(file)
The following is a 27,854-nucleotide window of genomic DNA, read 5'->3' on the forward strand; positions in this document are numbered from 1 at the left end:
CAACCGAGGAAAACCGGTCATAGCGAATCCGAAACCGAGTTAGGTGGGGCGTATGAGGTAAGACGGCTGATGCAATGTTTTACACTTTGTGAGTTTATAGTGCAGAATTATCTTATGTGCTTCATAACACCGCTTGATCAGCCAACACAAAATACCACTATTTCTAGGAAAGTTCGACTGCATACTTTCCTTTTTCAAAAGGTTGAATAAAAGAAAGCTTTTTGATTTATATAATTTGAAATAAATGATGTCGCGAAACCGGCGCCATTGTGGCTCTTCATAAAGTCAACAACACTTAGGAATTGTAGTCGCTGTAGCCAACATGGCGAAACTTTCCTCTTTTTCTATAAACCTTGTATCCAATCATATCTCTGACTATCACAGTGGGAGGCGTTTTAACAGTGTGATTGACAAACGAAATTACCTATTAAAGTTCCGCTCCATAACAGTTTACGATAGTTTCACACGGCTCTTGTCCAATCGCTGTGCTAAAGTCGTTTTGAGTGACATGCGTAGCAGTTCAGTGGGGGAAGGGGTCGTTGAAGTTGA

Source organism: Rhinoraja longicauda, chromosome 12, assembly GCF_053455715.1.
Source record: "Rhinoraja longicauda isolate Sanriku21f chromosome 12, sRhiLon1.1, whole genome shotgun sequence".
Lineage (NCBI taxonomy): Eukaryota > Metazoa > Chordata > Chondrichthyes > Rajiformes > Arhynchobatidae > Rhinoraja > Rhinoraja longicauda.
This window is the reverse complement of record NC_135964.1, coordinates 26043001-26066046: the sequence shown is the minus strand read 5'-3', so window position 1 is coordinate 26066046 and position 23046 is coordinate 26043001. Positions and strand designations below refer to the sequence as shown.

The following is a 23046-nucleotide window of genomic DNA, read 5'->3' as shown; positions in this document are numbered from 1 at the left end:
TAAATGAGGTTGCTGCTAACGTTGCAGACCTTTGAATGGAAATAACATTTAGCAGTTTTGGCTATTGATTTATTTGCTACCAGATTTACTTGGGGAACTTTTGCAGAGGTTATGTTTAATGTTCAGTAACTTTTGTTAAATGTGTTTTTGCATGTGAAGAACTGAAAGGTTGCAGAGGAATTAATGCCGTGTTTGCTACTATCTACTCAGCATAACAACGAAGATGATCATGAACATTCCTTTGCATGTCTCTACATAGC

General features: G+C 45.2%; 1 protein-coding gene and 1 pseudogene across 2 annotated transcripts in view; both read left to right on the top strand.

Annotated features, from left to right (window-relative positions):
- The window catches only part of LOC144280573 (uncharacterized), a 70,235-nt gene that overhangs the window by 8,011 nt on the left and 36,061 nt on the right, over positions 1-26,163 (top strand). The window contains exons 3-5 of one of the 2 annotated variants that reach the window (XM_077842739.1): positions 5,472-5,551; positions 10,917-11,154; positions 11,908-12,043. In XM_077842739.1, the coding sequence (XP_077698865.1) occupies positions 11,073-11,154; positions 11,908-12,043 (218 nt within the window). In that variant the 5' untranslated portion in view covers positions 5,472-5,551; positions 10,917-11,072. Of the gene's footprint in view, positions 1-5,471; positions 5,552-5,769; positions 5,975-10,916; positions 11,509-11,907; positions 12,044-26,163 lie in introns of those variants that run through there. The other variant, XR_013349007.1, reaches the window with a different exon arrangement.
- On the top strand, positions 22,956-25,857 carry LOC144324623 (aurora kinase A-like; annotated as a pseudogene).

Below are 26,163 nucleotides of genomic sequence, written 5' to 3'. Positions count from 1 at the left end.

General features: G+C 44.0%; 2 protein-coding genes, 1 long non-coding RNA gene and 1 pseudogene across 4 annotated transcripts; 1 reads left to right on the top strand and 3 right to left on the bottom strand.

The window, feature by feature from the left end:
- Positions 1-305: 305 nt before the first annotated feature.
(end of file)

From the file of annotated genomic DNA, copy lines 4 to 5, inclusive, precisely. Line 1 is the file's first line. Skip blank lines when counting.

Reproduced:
Source record: "Rhinoraja longicauda isolate Sanriku21f chromosome 12, sRhiLon1.1, whole genome shotgun sequence".
Lineage (NCBI taxonomy): Eukaryota > Metazoa > Chordata > Chondrichthyes > Rajiformes > Arhynchobatidae > Rhinoraja > Rhinoraja longicauda.